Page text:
“America can wage war against us, the West can torment us, it doesn’t matter: the world has my Green Book,” Muammar Gaddafi held in a 1979 interview. “All we need to defend ourselves is The Green Book.” More than three decades later, Qaddafi remains a pariah—and his Green Book is as irrelevant as it was the day he proclaimed its importance. He boasted then that “my Green Book has resolved man’s problems.” In fact, fidelity to it has multiplied Libya’s problems.
Penned in 1975, The Green Book reads as Qaddafi’s imitation of Mao’s Little Red Book, updated for the ’70s and tailored for the Muslim world. Whereas Black Panthers far from China peddled Mao’s Little Red Book long after it was written, Qaddafi’s little green book has transcended neither Libya’s borders nor its Marx-on-the-march, mid-seventies publication date. Children still study The Green Book in Libyan schools. Elsewhere, the slim volume is read rarely—and only then as a curiosity.
The second month into a NATO campaign that hoped to oust the Libyan strongman in days, it’s clear that Westerners don’t understand Muammar Qaddafi. Reading his Green Book is a good place to start. Though it isn’t particularly germane to the world, the work sheds light on the personality that has repeatedly drawn the ire of the world.
Unlike Osama bin Laden, whose religious-laced rants leave secular Westerners perplexed, Qaddafi speaks our language. Ruling in a region overflowing with mullahs, monarchs, and murderers, Qaddafi curiously looked West, instead of around him, for inspiration in lording over Libya.
The Green Book’s opening pages offer a half-clever critique of Western democracy. In a parliamentary system, when 51 percent captures the legislative body, then “49 per cent of the electorate is ruled by an instrument of government they did not vote for,” Qaddafi points out. “Plebiscites are a fraud against democracy,” he subsequently writes. “Those who vote ‘yes’ or ‘no’ do not, in fact, express their free will but, rather, are silenced by the modern conception of democracy as they are not allowed to say more than ‘yes’ or ‘no.’”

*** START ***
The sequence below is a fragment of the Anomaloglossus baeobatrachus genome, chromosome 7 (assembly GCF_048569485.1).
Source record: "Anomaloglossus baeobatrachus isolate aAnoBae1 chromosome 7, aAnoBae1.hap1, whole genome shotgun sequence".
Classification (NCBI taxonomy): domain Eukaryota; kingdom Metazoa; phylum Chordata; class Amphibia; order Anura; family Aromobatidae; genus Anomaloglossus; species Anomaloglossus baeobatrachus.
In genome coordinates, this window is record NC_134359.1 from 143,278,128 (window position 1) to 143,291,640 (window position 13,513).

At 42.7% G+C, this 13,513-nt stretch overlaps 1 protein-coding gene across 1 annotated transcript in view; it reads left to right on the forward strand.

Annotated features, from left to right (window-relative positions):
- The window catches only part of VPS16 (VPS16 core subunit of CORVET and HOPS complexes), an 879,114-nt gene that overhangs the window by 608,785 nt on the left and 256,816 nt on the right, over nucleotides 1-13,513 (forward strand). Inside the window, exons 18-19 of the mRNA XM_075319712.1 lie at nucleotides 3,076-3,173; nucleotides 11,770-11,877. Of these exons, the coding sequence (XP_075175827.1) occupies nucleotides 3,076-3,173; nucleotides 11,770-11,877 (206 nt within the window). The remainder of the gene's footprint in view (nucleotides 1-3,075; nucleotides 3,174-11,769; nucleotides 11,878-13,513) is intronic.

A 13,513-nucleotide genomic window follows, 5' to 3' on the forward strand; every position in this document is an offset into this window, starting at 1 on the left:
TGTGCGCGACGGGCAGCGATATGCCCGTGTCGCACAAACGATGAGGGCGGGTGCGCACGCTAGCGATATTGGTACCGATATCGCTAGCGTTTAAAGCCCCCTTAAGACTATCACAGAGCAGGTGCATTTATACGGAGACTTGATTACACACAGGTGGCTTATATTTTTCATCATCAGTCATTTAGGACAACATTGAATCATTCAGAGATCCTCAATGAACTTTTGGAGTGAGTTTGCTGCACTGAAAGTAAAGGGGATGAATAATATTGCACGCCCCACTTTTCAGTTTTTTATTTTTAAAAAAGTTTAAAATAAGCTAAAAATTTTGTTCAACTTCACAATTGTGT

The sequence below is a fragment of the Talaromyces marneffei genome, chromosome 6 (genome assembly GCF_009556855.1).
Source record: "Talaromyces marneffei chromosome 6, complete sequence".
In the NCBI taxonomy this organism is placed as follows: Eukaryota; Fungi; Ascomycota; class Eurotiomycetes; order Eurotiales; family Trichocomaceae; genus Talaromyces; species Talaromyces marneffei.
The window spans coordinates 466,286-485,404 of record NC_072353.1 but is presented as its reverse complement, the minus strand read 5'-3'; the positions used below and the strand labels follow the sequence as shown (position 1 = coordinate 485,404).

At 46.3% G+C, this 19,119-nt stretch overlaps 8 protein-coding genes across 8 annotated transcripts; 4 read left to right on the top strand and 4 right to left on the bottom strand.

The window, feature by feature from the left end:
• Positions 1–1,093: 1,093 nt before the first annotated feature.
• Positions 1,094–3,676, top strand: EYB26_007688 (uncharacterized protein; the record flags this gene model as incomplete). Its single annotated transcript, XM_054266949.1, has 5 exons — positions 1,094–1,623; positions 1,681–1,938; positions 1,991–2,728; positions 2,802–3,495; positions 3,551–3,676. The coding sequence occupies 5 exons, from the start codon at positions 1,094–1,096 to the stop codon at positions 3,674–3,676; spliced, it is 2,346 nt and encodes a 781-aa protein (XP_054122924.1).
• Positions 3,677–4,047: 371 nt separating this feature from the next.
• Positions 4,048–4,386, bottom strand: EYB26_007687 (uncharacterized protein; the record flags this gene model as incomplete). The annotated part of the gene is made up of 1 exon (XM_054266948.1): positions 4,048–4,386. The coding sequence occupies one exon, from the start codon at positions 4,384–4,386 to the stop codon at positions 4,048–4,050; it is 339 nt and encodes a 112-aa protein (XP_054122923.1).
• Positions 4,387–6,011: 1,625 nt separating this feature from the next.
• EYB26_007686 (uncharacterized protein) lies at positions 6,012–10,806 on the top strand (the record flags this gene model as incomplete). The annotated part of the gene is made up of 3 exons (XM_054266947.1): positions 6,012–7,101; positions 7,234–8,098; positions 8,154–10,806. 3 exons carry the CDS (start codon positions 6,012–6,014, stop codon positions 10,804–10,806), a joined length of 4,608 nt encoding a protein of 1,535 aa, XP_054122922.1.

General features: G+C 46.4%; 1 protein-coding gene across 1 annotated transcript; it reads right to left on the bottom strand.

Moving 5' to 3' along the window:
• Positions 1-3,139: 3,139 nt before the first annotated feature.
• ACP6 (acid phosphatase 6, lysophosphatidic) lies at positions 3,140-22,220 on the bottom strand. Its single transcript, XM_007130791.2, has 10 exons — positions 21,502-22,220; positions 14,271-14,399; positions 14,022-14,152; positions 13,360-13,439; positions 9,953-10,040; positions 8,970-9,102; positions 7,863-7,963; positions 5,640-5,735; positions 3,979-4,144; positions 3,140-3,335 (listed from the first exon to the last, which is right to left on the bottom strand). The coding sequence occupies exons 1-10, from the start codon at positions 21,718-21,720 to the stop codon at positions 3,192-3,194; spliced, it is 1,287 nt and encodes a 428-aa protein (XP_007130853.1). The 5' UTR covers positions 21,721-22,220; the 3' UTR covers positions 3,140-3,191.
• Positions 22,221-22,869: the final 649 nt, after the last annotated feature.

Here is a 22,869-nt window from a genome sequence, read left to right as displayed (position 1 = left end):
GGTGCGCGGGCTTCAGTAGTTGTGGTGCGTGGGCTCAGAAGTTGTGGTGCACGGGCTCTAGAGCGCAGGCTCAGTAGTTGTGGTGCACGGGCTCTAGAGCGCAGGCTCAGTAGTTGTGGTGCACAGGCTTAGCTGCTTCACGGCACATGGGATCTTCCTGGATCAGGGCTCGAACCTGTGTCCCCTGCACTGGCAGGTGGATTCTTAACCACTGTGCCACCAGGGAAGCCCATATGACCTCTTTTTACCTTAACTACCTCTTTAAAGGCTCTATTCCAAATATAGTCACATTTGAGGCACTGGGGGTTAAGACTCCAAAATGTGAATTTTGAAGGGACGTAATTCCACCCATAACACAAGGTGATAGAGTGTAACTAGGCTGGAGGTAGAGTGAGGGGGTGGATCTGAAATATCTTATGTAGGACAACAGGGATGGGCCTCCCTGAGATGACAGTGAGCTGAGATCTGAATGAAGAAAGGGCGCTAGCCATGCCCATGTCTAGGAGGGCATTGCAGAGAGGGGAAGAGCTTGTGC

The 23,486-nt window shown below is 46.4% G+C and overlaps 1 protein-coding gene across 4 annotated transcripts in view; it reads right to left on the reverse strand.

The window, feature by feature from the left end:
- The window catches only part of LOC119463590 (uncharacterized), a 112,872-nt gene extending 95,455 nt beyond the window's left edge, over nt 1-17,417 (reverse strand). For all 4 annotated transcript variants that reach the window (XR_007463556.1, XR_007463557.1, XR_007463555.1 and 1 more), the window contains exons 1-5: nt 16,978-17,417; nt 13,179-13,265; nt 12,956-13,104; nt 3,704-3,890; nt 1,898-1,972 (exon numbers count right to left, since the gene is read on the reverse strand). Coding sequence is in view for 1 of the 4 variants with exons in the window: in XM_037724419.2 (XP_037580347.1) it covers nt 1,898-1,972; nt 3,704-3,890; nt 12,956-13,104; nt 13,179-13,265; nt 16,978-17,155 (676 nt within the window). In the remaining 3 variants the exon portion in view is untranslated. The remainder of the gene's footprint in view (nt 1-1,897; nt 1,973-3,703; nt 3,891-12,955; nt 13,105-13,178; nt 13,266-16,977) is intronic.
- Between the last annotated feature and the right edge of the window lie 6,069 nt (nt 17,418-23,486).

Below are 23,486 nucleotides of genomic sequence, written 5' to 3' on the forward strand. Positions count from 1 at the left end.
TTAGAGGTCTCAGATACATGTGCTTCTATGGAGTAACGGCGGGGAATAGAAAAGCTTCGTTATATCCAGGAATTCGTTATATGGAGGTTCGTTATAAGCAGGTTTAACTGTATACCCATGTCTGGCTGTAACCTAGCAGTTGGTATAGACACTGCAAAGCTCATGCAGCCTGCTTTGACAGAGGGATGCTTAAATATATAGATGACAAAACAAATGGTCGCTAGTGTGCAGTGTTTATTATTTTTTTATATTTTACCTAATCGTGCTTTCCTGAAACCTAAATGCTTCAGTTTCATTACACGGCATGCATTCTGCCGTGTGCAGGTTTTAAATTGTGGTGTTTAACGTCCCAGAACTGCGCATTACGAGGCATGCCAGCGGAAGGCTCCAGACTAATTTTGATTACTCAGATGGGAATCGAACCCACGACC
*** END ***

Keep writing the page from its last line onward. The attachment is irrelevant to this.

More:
For several pages, Qaddafi adeptly highlights the shortcomings of various aspects of Western democracy. The crescendo of criticism grows, and the reader anxiously awaits the punchline—and quite a joke it is. “Popular conferences are the only means to achieve popular democracy,” Qaddafi, presumably straight-faced, asserts. “Any system of government contrary to this method, the method of Popular Conferences, is undemocratic.” After all that buildup a letdown naturally followed. All of the pointed-out drawbacks of Western-style governance appear more glaringly in the proposed “Popular Conferences.” This sophist’s lapse in logic could only emanate from an emperor whose votaries are afraid to tell him that he wears no clothes.
The opening sections rationalize the few controlling the many by demeaning the governmental systems where the many possess a check on the few. The control-freak mentality that inspires The Green Book’s advocacy of one-man rule—called “Popular Conferences”—also inspires its section on economics. There, the state is as all-powerful as it is in the political realm.
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